Russia’s Last Opposition Hero
Vladimir Putin’s most vocal critic has survived crackdowns and intimidation. But Alexei Navalny’s latest gambit against the Kremlin may be his last.
A useful idiot?
Navalny’s resilience has led some within the opposition to question whether he is not quite what he seems. Conspiracies swirl as to whether his opposition is somehow a bit too useful for the Kremlin. Few, after all, have managed to criticize those at the very top and survived to drink cappuccino. Sergei Magnitsky, a fellow lawyer who raised corruption concerns, is dead. Former Deputy Prime Minister Boris Nemtsov, the opposition’s only other charismatic leader, was killed within sight of the Kremlin — quite possibly in an act of independent entrepreneurship by a group looking to impress Putin. On Feb. 2, Nemtsov’s ally, Vladimir Kara-Murza, was hospitalized following organ failure and rumored poisoning. In Russia’s anarchic system of outsourced state harassment, the physical dangers facing those who refuse to play by the political rules are arguably as acute as they have been since the death of former Soviet leader Josef Stalin in 1953.
Navalny rejects the line that he is in cahoots with the government — his brother is in prison, after all. “The Kremlin makes its decisions based on what it can and can’t do at any given time,” he says. “Maybe I was lucky in 2009-2010, when I wasn’t too well known. Then, it was difficult to send me to jail. It’s a different paradigm now. We’re at war. We’re shooting down passenger jets.”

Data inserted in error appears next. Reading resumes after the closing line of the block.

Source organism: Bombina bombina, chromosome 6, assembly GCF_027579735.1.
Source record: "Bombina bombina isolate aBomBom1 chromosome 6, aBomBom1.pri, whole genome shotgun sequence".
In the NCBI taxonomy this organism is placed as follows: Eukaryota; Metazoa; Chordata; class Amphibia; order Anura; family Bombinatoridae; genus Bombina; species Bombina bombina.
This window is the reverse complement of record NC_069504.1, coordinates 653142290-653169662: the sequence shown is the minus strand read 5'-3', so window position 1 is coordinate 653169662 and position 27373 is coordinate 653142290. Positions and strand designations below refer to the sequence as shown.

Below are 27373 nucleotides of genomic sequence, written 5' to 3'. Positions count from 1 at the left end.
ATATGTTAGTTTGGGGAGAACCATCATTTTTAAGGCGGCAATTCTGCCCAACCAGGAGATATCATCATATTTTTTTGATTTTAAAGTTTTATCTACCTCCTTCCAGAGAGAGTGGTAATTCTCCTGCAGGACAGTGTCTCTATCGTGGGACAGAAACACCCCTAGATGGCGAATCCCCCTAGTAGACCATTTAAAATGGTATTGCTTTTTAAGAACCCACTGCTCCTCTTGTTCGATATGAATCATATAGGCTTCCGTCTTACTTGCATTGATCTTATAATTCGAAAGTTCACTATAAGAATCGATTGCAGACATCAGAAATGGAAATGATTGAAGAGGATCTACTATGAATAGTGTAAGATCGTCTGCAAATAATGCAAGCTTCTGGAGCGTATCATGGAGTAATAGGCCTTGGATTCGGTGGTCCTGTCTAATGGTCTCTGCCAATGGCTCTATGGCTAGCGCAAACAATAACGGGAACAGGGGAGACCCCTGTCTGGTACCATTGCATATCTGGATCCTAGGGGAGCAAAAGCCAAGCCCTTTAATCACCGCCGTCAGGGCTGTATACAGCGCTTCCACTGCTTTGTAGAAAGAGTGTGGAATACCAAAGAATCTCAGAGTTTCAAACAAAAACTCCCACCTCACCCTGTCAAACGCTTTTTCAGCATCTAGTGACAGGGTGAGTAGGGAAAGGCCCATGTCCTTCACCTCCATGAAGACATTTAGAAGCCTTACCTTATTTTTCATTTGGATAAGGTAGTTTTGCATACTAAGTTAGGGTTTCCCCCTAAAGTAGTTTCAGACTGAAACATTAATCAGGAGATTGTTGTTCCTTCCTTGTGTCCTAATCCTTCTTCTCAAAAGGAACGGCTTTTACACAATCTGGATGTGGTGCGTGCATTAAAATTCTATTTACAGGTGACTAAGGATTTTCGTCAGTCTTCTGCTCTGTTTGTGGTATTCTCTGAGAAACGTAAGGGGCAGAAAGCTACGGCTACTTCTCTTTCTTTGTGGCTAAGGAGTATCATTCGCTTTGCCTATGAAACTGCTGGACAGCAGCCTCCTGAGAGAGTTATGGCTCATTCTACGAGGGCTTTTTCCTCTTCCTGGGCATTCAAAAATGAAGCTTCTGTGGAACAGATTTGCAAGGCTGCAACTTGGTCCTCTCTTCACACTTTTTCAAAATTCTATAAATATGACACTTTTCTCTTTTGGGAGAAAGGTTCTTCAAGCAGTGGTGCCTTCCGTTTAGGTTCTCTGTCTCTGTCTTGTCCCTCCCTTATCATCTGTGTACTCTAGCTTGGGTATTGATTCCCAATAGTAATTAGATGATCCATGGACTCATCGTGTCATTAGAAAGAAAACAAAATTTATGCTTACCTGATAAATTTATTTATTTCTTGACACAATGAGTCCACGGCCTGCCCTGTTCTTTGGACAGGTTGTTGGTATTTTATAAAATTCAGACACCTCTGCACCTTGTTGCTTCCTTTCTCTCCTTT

Political consultant Gleb Pavlovsky — a onetime Soviet dissident who famously chose a path of collaboration with the authorities, later becoming a senior Kremlin advisor — suggests that Navalny is, in fact, playing a controlled game.
“On an intuitive level, he realizes Putin is watching him, and in a way he doesn’t watch other opposition leaders like [Garry] Kasparov, [Mikhail] Kasyanov, or even Khodorkovsky,” Pavlovsky says. “There’s a corridor of what is and isn’t allowed, and, by and large, Navalny is observing the rules.”
Navalny’s move to enter the 2018 contest, however, has tested the limits. According to his legal team, the judge was initially told to deliver a custodial sentence — though it now seems more likely that the sentence will be a repeat of the five-year probational sentence brought against him in 2013. The Kremlin certainly has plenty of tricks up its sleeve, too. Whether or not he is sent to prison, there is little chance Navalny will be allowed to take his big-city electoral appeal beyond Moscow and St. Petersburg. In a time of economic belt-tightening, the Kremlin is in no mood to experiment with liberalizing its system and giving an opportunity for Navalny’s anti-corruption populism to catch on across Russia.
“You can’t even compare today’s Russia with the Russia of 2011. The comparisons that work are Belarus, Kazakhstan, Turkmenistan, Zimbabwe,” Navalny says. “And, believe me, our express train is already speeding along rapidly down that route.”
Top image credit: KIRILL KUDRYAVTSEV/AFP/Getty Images